From Fault to Repairs, Warranty & Return Merchandise Authorisation (RMA) – Part 2
Before returning a device that is faulty, consider the condition of the unit and state information such as the following;
- What is the state of the device?
- Is the performance related, total failure or a specific feature giving problems?
By supplying sufficient information you are able to identify the faults accurately and if there are any parts that have been removed and or broken off of the device all pertaining parts have to be given in with the device.
Environmental factors to consider
- What is the installation environment, and does this impact on the device to cause the fault – Is this a hazardous chemical air causing corrosion?
- Is there excessive heat from a furnace or zero airflow?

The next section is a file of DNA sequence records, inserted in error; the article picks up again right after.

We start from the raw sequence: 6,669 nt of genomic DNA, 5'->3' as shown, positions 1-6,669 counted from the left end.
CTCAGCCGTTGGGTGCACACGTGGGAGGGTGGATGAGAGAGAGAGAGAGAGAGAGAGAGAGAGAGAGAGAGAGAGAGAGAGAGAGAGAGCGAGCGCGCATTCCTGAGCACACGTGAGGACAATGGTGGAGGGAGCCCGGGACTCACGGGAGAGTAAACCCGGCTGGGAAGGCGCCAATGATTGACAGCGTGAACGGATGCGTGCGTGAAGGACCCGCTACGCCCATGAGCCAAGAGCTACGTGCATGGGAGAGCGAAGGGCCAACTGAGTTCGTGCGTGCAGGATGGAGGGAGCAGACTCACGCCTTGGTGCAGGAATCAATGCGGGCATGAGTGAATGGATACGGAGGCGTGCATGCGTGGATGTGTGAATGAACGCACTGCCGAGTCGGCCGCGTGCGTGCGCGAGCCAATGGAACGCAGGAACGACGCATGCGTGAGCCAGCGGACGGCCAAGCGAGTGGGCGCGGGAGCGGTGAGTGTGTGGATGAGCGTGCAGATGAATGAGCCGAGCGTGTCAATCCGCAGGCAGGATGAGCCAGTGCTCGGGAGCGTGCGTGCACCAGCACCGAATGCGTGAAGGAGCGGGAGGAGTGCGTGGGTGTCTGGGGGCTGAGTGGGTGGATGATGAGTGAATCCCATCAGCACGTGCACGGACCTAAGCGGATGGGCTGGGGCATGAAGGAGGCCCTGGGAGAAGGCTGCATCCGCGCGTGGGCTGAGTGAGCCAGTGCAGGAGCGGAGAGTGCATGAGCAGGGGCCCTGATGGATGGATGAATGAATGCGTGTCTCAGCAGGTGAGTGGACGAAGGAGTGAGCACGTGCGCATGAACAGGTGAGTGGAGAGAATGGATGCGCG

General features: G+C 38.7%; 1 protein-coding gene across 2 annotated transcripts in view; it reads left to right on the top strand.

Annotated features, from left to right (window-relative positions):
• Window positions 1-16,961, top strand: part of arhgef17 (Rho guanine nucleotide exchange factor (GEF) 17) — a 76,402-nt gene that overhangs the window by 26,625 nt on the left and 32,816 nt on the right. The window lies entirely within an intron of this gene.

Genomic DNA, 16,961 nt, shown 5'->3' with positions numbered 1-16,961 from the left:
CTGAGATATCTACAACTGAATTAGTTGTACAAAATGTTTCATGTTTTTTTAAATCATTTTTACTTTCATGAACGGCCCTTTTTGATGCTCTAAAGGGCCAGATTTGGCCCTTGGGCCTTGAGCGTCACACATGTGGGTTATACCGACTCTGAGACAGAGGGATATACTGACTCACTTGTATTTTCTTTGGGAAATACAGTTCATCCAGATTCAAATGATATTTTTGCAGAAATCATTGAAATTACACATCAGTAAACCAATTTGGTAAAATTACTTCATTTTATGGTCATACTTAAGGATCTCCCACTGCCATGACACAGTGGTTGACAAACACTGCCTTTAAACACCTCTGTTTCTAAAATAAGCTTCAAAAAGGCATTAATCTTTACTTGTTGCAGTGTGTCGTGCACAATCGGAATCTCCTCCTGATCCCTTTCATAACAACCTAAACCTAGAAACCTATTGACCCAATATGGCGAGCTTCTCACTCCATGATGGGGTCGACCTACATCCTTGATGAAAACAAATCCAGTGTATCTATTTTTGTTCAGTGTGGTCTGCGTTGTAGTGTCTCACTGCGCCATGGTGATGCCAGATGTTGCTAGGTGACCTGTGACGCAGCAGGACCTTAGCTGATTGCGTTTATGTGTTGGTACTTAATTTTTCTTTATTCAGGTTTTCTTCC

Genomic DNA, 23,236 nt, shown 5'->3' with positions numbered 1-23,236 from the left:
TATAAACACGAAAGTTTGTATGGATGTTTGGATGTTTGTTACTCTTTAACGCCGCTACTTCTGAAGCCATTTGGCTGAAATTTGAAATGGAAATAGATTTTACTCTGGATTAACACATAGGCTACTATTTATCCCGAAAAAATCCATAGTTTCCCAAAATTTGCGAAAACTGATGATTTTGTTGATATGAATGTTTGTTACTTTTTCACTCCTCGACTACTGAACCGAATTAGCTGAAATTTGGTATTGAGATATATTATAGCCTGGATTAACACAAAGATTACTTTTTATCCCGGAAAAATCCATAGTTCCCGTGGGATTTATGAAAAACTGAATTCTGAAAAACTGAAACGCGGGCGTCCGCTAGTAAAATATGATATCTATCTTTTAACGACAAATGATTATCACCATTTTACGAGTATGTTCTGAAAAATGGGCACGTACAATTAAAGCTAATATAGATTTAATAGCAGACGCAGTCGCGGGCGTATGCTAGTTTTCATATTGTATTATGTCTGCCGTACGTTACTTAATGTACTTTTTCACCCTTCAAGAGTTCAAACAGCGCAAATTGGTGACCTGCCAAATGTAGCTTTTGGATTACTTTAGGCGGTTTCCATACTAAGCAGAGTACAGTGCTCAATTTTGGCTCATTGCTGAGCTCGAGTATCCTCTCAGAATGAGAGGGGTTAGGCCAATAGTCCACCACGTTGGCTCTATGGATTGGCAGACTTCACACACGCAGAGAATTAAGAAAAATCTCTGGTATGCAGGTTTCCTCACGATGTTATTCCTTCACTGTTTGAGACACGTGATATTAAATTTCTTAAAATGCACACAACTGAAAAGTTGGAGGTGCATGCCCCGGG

- Is the moisture content to high for the device?
- Do excessive vibrations (such as in a truck) cause the damage?
How was the fault identified?
It is of great importance to determine what the fault was and how it was identified. Was the fault a guess or was a proper examination done on the device to determine the error? In these cases, no assumptions should be made. Check the points before and after the apparent faulty device to ensure the correct measures are taken and that all possible damages are catered for.
During this time establish whether the procedures, technology and specifications are adhered to. Does the device suit the situation and were manufacturer specifications not adhered to? Therefore, this means that one has to use the correct associated equipment and operational specifications. When changes are made, this should be declared in a fault report.
What happens in the case of retesting?
Where are the retests done? On site, to isolate other equipment and infrastructure or in the SI office to further verify?
There are significant examples of devices with a “No Fault Found (NFF)” and the problem existed somewhere else, such as a cause from loadshedding.
At the end of the day when we all work together we achieve more at a much faster pace. Ultimately we are all looking for solutions with as little downtime as possible.